A coastal record of Blue Whistling ThrushMyophonus caeruleus is rare; the species had not been recorded in Shanghai since 1987. The places closest to Shanghai where I’ve seen the species are the Tianmu Mountains in Zhejiang and in Nanjing Zhongshan Botanical Garden. When on 15 May we first saw the glossy blue-black bird, my partners Jan-Erik Nilsén and Elaine Du and I were flummoxed. We lingered around microforests 3-8 at Cape Nanhui, waiting to get another look. We finally got a second look and realized it was the whistler.
Birders tend to think of Blue Whistling Thrush as the ultimate resident, a fixture along fast-flowing mountain streams. The bird is however at least partly migratory, as our record and observations of other birders prove. In a message to the Shanghai Birding WeChat group, Jonathan Martinez wrote: “BWT are migrants; I used to have them annually in northern Hunan at a site not suitable for breeding.”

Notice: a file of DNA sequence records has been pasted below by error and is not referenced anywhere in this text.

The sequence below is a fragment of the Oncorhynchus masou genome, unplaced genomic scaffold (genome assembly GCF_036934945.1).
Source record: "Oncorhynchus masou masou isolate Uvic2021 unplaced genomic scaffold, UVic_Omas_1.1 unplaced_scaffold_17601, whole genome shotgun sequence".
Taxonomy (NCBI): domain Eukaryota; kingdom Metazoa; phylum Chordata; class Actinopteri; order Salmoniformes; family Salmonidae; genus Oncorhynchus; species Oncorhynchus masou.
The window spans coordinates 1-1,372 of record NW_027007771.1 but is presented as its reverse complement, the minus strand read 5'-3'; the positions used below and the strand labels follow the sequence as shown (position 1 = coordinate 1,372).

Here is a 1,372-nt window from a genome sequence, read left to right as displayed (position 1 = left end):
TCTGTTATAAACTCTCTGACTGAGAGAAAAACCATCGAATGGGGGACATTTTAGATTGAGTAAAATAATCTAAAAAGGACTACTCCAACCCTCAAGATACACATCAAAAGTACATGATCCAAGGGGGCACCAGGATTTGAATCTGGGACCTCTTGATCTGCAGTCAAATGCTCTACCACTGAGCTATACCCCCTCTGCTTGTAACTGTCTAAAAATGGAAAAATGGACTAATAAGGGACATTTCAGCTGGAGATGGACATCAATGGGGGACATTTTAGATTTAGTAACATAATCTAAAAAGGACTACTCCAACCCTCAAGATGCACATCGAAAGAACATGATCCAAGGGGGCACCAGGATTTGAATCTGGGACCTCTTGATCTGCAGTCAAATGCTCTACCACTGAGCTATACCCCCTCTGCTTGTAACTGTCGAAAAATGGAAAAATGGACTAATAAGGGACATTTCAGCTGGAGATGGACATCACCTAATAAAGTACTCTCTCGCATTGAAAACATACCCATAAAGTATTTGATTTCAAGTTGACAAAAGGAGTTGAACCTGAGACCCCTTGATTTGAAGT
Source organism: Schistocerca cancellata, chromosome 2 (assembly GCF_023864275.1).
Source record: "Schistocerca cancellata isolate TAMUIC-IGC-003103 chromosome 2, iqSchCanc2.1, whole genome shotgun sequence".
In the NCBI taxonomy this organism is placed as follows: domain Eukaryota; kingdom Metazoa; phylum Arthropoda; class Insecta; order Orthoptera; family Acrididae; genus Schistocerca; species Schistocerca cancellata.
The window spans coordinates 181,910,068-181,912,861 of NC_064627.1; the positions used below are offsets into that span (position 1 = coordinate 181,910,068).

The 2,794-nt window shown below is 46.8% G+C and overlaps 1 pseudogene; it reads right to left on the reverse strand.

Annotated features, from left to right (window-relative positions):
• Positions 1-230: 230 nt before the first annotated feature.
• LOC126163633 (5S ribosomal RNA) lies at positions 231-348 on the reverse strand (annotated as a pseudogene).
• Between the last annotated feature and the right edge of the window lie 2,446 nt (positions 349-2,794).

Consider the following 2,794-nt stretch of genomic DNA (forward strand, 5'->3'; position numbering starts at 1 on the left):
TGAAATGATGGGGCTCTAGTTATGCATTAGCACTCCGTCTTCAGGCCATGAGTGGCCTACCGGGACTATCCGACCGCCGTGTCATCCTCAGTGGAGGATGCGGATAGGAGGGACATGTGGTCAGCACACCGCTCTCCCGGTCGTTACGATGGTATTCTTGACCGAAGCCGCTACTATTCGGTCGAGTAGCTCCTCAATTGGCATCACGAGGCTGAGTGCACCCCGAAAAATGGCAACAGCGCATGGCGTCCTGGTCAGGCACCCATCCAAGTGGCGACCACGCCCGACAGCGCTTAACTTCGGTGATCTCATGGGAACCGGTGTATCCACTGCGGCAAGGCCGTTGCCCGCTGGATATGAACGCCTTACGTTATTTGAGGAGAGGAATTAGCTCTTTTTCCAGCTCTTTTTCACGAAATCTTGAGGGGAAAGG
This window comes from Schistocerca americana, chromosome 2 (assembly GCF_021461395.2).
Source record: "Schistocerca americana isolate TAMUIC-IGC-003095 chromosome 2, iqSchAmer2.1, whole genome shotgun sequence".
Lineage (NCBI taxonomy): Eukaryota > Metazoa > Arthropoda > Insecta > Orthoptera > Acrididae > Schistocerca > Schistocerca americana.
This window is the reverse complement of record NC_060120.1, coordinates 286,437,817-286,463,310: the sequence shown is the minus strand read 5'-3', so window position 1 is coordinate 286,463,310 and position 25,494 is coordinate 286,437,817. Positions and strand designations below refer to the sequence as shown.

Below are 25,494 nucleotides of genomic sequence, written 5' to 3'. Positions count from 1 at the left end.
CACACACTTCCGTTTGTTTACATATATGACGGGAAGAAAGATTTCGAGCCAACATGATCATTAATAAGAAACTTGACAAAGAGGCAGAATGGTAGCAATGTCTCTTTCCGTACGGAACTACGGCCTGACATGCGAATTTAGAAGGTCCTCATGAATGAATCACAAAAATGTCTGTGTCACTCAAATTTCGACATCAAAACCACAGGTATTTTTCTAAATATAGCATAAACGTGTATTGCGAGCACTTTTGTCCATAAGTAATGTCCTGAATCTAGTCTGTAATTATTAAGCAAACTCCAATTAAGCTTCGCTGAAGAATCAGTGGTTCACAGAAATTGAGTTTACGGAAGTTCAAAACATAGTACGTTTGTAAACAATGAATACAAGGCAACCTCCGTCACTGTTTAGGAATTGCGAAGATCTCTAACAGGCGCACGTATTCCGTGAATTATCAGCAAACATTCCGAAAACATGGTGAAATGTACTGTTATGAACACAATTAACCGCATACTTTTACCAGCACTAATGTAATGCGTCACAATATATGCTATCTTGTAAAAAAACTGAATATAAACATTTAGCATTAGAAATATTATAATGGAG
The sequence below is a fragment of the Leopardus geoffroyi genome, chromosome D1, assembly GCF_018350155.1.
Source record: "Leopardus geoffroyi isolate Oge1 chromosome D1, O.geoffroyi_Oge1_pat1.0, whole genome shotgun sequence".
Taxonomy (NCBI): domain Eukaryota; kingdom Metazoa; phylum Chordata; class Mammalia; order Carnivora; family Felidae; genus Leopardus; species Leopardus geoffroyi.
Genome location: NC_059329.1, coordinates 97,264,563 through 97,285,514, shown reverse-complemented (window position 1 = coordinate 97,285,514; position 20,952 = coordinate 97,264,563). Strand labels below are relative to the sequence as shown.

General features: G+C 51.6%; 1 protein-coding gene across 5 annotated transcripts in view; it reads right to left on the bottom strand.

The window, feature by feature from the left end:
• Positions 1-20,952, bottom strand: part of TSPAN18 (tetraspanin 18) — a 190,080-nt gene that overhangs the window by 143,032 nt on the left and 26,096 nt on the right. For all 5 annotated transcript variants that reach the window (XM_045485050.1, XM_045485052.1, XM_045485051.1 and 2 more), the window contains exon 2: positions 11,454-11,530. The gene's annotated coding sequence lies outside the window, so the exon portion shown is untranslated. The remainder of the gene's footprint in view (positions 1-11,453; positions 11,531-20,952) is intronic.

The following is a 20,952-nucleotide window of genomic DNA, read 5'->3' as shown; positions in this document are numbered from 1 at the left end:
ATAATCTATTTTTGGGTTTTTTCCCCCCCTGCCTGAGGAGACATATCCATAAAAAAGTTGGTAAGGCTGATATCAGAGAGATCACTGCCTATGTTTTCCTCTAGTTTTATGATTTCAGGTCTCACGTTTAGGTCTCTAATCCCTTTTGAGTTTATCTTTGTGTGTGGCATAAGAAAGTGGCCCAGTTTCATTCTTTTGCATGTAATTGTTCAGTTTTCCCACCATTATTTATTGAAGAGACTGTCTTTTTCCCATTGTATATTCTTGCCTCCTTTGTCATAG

Craig Brelsford is the founder of shanghaibirding.com. Brelsford lived in Shanghai from 2007 to 2018. Now back home in Florida, Brelsford maintains close ties to the Shanghai birding community and continues his enthusiastic development of this website. When Brelsford departed China, he was the top-ranked eBirder in that country, having noted more than 930 species. Brelsford was also the top-ranked eBirder in Shanghai, with more than 320 species. Brelsford’s photos of birds have won various awards and been published in books and periodicals and on websites all over the world. Brelsford’s Photographic Field Guide to the Birds of China, published in its entirety on this website, is the most Shanghai-centric field guide ever written. Brelsford is a graduate of the University of Florida and earned a master's in business administration at the University of Liege, Belgium.
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